Back to the Future on a London Staycation
Mark Bibby Jackson spends a nostalgic day and night in the UK capital, visiting the home of cricket, watching a play at the Royal Court and catching up with some old friends on his London staycation.
London was my home for more than three decades, so every time I return to it from my Essex exile I feel a touch of nostalgia.
A keen cricket enthusiast – I went to the same school as England captain Nasser Hussain and had my non-spinning off breaks dispatched to all corners by his older brother Mel one sunny afternoon – one of my strongest childhood memories was my first trip to Lords in 1979 for the Benson and Hedges Cup final. On that day Graham Gooch took a fonder liking to the Surrey bowlers than Hussain Snr. did to my lollipops, and Essex claimed their first title.
Although I have visited the home of cricket on numerous occasions I had never been on an official tour of Lord’s cricket ground, until earlier this month.
A Tour of Lords
Unfortunately for my Lord’s tour the MCC Museum where the Ashes are held was still closed due to Covid regulations, so our tour started with a viewing of both the original World Cup Trophy and also the most recent one, won by England in the most thrilling final against New Zealand off the final ball of a super over.
If the above paragraph might have been written by a creature from Mars for as much as you understood it, then perhaps a Lord’s cricket ground tour is not for you, however you might be interested by the extensive art collection.
This is contained in the Pavilion, which dates back to 1889, and is the main part of the tour. On our left as we entered the Grade II*-listed building is a fabulous portrait of Sir Vivian Richards, one of the finest players ever to grace the game. Inside the Writing Room is an interesting landscape of a fictional game of cricket played at Lords with Edward VII sitting alongside his non-fictional mistress Lily Langtry. Opposite is the Long Room, the most famous room in any cricket ground littered with cricketing artwork and affording a privileged views of Lord’s famous sloped ground.
England have played cricket here since 1884, although Lord’s was the home of English lawn tennis in 1877 before it moved to Wimbledon. The 100-minute tour involves many an interesting insight into the way the great game has evolved and is conducted at a gentle pace appropriate to the venue.
Photographs of all the captains of England adorn the stairs that lead up to the small changing rooms where the names of all those who have scored a century or taken five wickets in an innings in either a Test or one-day international are listed.
A Royal Court Matinee
After the tour I had booked to see seven methods of killing kylie jenner in the Jerwood Theatre Downstairs at the Royal Court.
In the 90s, the theatre had almost become a second home to me, obsessed as I was by the ground-breaking work of Caryl Churchill. So, it seemed appropriate that the first play I saw in my second coming to the theatre post-covid was at the Royal Court.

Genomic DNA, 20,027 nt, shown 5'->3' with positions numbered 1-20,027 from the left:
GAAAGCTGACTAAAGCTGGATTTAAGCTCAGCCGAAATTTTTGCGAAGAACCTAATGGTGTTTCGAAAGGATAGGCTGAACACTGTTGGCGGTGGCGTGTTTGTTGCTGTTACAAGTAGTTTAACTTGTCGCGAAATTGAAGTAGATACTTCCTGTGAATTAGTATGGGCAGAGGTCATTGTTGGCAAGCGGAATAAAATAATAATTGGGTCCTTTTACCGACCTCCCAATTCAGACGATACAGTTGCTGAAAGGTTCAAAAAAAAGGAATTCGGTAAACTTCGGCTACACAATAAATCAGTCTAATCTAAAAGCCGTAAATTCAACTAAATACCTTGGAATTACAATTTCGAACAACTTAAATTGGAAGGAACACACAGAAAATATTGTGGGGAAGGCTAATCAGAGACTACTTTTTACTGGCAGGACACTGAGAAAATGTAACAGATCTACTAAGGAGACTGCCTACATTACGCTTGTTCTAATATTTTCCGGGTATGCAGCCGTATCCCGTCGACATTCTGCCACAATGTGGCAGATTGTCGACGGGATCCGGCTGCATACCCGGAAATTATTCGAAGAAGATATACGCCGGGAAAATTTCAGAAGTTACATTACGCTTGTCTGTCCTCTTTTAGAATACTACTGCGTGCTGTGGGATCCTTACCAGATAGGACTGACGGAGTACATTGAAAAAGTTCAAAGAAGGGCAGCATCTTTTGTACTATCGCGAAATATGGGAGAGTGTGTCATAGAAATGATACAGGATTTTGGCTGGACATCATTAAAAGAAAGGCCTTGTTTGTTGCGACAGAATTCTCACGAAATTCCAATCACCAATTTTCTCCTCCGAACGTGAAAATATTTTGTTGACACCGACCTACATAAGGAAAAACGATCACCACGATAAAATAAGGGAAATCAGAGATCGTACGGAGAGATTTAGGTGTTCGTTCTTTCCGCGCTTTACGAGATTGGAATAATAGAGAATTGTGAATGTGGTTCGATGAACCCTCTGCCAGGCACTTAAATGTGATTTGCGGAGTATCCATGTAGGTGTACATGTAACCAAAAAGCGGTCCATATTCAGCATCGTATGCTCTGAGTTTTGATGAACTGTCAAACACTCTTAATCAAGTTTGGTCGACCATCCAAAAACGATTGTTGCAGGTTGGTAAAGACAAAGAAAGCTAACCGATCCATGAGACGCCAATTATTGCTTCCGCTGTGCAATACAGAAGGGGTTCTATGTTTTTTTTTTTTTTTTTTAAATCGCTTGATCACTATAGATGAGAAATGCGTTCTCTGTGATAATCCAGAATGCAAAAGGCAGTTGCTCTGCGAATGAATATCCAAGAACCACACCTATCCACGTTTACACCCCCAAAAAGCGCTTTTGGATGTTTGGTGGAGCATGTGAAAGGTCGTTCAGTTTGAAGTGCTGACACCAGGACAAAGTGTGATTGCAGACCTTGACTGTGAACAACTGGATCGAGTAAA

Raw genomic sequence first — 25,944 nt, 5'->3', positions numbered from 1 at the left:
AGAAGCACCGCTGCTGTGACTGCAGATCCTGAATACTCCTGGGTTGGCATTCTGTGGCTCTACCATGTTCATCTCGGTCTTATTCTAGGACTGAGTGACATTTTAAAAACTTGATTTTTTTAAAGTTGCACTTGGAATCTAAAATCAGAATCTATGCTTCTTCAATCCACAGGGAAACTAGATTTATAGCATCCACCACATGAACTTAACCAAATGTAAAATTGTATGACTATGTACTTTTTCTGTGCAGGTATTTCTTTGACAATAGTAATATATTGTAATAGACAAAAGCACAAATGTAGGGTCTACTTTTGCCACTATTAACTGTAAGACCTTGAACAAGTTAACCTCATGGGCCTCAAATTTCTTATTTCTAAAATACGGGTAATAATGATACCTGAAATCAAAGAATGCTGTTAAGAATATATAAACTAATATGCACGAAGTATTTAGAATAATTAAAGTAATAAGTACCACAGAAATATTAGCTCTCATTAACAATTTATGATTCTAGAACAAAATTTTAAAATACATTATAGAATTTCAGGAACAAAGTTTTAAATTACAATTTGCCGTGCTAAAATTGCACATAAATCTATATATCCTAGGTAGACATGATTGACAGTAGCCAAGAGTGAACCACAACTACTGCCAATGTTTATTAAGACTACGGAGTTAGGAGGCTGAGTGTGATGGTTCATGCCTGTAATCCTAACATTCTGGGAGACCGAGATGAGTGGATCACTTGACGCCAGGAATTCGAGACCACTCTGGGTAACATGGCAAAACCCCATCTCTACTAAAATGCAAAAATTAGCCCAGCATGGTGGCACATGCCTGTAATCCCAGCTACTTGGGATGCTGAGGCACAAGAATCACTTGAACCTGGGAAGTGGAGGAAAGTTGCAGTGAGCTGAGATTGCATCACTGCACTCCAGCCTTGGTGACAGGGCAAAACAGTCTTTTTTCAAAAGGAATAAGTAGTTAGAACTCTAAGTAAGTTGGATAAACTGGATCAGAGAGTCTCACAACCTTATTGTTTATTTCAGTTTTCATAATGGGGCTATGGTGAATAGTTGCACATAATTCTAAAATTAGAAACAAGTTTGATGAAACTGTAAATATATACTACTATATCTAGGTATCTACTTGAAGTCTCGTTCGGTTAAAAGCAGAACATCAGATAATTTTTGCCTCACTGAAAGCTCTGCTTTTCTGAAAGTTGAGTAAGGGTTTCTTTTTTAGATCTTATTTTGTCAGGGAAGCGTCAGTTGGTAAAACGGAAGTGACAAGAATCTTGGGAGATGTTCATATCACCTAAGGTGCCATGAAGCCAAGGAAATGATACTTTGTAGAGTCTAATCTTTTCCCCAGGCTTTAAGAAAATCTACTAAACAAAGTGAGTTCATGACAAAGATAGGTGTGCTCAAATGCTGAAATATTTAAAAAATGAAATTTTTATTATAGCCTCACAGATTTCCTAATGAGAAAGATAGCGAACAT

Needless to say stringent covid measures were applied, and I felt totally relaxed as I stretched out across my allotted seats far enough away from the occasional distant cough to feel secure beneath my mask.
The award-winning play by Jasmine Lee-Jones and directed by Milli Bhatia is a two-women piece featuring Tia Bannon and Leanne Henlon. It studies our attitude towards sexuality and race in a contemporary manner, largely through the obsession with social media. The play intersperses segments where the two characters explore their relationship before us in the tradition of modern theatre as might be found in a play by Becket or Stoppard, with dramatic interludes where the characters enter the world of social media.
It explores issues that are very much to the fore since the Black Lives Matter movement took centre stage during the Covid pandemic, as well as examining our perception of identity. Brilliantly performed by both Bannon and Henlon, the play concludes in the mode of a restoration comedy, both challenging and slightly discomforting at the same time.
Getting my Zzzzs in Central London
After the play I met up with some friends for the first time since the pandemic struck. Although it was not my first visit to a pub since the relaxation of lockdown it still felt strange – and pleasant – to stay in my seat and order drinks from one of the passing bar staff. I have never appreciated queuing at bars.
Naturally enough any plan of catching a meal somewhere swiftly disappeared as the beer and chat started to flow in equal quantity, so I had to suffice on a diet of crisps and peanuts before I swayed my way back to my central London hotel along Regent Street. Some things never change.
The 141-bed Z Trafalgar opened in late 2019, just around the corner from Charing Cross Station and Trafalgar Square. It is also a literal stone’s throw from The Harp, arguably the best pub in London. Modern, clean and compact, the hotel provides excellent affordable accommodation.
The ground floor contained a café area which seemed popular when I emerged from my peaceful slumber the following morning, as well as a courtyard with trees, shrubs, flower plans and a green-wall, which I confess I never discovered. It is an excellent choice as a base for a staycation in London visiting the capital’s central sites including Covent Garden, the National Gallery and Somerset House, all of which are easily walkable, or for catching up for a few jars with mates in a nearby pub that is easily staggerable.
London Staycation Basics
To book a Tour of Lords click here. Tours (11am, 12noon, 1pm and 2pm) last 100 minutes.
Details of all performances at the Royal Court can be found here. seven methods of killing kylie jenner runs until 27 July.
Rooms at Z Trafalgar are from £60. To book visit www.thezhotels.com/hotels/.
Mark Bibby Jackson
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